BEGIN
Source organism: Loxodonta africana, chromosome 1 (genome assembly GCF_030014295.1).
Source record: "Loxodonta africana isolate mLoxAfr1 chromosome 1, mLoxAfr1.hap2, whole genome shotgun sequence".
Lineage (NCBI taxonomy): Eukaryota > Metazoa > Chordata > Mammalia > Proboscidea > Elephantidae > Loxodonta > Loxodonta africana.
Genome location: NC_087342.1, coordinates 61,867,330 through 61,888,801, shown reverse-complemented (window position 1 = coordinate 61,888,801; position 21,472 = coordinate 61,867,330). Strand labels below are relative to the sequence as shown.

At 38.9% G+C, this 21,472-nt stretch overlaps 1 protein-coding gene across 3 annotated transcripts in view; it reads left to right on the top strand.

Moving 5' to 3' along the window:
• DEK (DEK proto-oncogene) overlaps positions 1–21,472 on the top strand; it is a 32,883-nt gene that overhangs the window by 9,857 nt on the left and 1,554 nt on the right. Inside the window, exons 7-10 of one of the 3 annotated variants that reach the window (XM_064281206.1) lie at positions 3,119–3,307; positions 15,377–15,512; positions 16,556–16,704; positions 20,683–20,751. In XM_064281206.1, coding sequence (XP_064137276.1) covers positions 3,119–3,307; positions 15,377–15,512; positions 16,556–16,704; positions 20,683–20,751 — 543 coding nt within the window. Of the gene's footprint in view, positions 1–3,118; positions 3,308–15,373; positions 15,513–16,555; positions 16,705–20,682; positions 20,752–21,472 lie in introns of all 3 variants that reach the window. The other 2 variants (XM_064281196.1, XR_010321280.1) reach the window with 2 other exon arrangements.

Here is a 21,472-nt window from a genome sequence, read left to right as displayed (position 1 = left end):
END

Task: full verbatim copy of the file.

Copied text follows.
Source organism: Loxodonta africana, chromosome 1 (genome assembly GCF_030014295.1).
Source record: "Loxodonta africana isolate mLoxAfr1 chromosome 1, mLoxAfr1.hap2, whole genome shotgun sequence".
Lineage (NCBI taxonomy): Eukaryota > Metazoa > Chordata > Mammalia > Proboscidea > Elephantidae > Loxodonta > Loxodonta africana.
Genome location: NC_087342.1, coordinates 61,867,330 through 61,888,801, shown reverse-complemented (window position 1 = coordinate 61,888,801; position 21,472 = coordinate 61,867,330). Strand labels below are relative to the sequence as shown.

At 38.9% G+C, this 21,472-nt stretch overlaps 1 protein-coding gene across 3 annotated transcripts in view; it reads left to right on the top strand.

Moving 5' to 3' along the window:
• DEK (DEK proto-oncogene) overlaps positions 1–21,472 on the top strand; it is a 32,883-nt gene that overhangs the window by 9,857 nt on the left and 1,554 nt on the right. Inside the window, exons 7-10 of one of the 3 annotated variants that reach the window (XM_064281206.1) lie at positions 3,119–3,307; positions 15,377–15,512; positions 16,556–16,704; positions 20,683–20,751. In XM_064281206.1, coding sequence (XP_064137276.1) covers positions 3,119–3,307; positions 15,377–15,512; positions 16,556–16,704; positions 20,683–20,751 — 543 coding nt within the window. Of the gene's footprint in view, positions 1–3,118; positions 3,308–15,373; positions 15,513–16,555; positions 16,705–20,682; positions 20,752–21,472 lie in introns of all 3 variants that reach the window. The other 2 variants (XM_064281196.1, XR_010321280.1) reach the window with 2 other exon arrangements.

Here is a 21,472-nt window from a genome sequence, read left to right as displayed (position 1 = left end):